We have considered several different types of ABM models, relevant to ALife, from the perspective of novelty.
The first type were generic ABMs with closed agents, but capable of exhibiting evolutionary dynamics. However, by the very definition of closed agents, these will have severely limited potential for novel behaviour--at the agent level. In essence, the programmer must pre-specify and code the complete range of possible variations the agents can undergo. In spite of the limited potential for novelty creation, this type of model is often very powerful and can provide and has already provided a number of important insights into various theoretical and practical problems of selection and evolutionary dynamics. However, it is not fruitful with respect to its ability to create novelty.
This limitation can partly be overcome by a modification to the agent-based paradigm. If the agents are open--if they have embedded general purpose computing capability--then there is obviously a greater potential for spontaneous creation of novelty. Examples of existing artificial life systems which follow this principle are Tierra or Avida. However, these models seem ultimately to be disappointing; evolutionary development (of the agents) reaches a plateau and effectively ceases. How the phenomenology of these models can be substantially improved upon is an open research question of fundamental importance to the understanding of ALife modelling.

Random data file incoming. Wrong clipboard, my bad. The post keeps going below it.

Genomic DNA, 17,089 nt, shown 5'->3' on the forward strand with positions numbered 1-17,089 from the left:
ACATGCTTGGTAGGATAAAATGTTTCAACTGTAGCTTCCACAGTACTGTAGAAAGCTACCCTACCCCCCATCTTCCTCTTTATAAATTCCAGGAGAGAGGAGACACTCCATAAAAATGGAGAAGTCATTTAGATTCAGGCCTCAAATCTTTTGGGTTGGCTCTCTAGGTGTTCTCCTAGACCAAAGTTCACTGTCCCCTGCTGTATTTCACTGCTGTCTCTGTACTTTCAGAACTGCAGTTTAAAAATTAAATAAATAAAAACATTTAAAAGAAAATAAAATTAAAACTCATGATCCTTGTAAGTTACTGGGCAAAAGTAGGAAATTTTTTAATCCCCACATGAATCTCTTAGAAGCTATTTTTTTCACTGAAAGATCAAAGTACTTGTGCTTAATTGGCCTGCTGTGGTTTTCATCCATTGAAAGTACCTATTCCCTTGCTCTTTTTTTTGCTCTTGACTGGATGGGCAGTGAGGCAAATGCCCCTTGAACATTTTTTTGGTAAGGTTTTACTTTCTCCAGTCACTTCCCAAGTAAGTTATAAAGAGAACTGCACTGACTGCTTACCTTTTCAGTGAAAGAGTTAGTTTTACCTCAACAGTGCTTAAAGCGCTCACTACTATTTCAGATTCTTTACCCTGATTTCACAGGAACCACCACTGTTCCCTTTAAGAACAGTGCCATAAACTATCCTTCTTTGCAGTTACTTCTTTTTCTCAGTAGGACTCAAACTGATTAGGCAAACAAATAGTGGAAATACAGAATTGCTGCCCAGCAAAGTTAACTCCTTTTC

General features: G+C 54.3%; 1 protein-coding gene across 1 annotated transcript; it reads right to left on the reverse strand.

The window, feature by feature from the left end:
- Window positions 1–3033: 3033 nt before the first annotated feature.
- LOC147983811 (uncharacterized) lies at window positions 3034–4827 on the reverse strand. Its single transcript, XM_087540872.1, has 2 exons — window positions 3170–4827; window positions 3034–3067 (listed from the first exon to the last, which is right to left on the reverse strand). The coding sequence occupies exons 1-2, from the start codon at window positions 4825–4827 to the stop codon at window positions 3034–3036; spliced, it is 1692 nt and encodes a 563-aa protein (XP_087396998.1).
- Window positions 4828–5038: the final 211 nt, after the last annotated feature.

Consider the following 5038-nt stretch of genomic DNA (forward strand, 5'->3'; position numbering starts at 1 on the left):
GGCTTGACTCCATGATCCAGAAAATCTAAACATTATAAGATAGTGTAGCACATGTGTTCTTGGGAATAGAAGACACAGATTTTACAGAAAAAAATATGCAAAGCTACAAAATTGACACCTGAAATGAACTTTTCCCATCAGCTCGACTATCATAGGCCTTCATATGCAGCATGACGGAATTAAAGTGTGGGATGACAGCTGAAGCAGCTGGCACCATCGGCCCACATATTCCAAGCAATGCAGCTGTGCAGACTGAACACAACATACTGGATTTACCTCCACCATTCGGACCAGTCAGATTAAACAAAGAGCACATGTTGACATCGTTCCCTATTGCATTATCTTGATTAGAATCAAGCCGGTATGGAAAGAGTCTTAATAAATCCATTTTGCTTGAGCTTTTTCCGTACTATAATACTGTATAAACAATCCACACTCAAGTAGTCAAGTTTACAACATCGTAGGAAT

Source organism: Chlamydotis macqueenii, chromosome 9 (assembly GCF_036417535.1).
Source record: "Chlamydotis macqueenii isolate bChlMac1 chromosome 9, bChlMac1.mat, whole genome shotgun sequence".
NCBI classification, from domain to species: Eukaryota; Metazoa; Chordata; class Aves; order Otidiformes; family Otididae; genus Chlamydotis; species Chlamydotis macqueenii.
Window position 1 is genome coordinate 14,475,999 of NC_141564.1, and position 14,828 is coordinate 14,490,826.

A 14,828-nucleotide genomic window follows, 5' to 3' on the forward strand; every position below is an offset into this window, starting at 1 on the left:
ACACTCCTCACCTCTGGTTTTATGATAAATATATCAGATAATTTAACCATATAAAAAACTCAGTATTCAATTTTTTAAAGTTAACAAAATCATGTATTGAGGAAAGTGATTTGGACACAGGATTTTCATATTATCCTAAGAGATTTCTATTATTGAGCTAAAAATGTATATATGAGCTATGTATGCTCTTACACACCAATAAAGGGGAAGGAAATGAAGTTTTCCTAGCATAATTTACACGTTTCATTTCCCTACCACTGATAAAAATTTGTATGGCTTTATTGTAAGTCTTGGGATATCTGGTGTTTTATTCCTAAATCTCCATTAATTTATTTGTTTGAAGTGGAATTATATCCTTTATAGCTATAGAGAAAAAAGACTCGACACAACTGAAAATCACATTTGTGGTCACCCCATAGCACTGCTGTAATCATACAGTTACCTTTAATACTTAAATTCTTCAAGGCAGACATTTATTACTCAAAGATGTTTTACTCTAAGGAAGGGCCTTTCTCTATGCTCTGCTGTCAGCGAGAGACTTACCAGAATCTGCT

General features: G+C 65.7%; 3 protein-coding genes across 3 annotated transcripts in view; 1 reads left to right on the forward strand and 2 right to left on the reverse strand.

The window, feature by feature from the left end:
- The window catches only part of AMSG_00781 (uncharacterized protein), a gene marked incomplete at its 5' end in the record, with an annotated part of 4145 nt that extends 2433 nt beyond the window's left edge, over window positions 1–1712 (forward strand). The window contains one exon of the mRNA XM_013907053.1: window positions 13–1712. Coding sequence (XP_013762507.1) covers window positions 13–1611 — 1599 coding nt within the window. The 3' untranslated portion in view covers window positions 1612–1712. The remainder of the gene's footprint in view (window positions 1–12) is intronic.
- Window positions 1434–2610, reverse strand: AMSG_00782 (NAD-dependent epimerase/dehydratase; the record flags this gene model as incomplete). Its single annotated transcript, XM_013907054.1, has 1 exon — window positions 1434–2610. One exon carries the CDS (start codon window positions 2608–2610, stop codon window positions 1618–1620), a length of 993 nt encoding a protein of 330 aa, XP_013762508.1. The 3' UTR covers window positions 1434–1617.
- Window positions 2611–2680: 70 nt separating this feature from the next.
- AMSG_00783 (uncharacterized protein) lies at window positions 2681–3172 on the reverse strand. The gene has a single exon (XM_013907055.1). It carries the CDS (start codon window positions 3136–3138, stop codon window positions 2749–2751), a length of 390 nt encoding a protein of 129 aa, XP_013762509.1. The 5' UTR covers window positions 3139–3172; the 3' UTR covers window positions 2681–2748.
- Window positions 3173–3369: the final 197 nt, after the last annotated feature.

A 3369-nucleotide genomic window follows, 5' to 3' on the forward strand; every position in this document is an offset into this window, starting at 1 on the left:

In real life, the emergence of new types of proteins with new functions is, in an evolutionary perspective, an example of a major source of perpetual novelty. The characteristic feature of real chemistries is that macromolecules and molecular complexes show fundamentally novel behaviours relative to the constituting particles; we say that the macromolecule constitutes a new entity which constrains its parts from the ``top-down''. We propose that similar mechanisms, implemented in ACs, may substantially enhance the creation of novelty in such models.
Copyright © 2002 All Rights Reserved.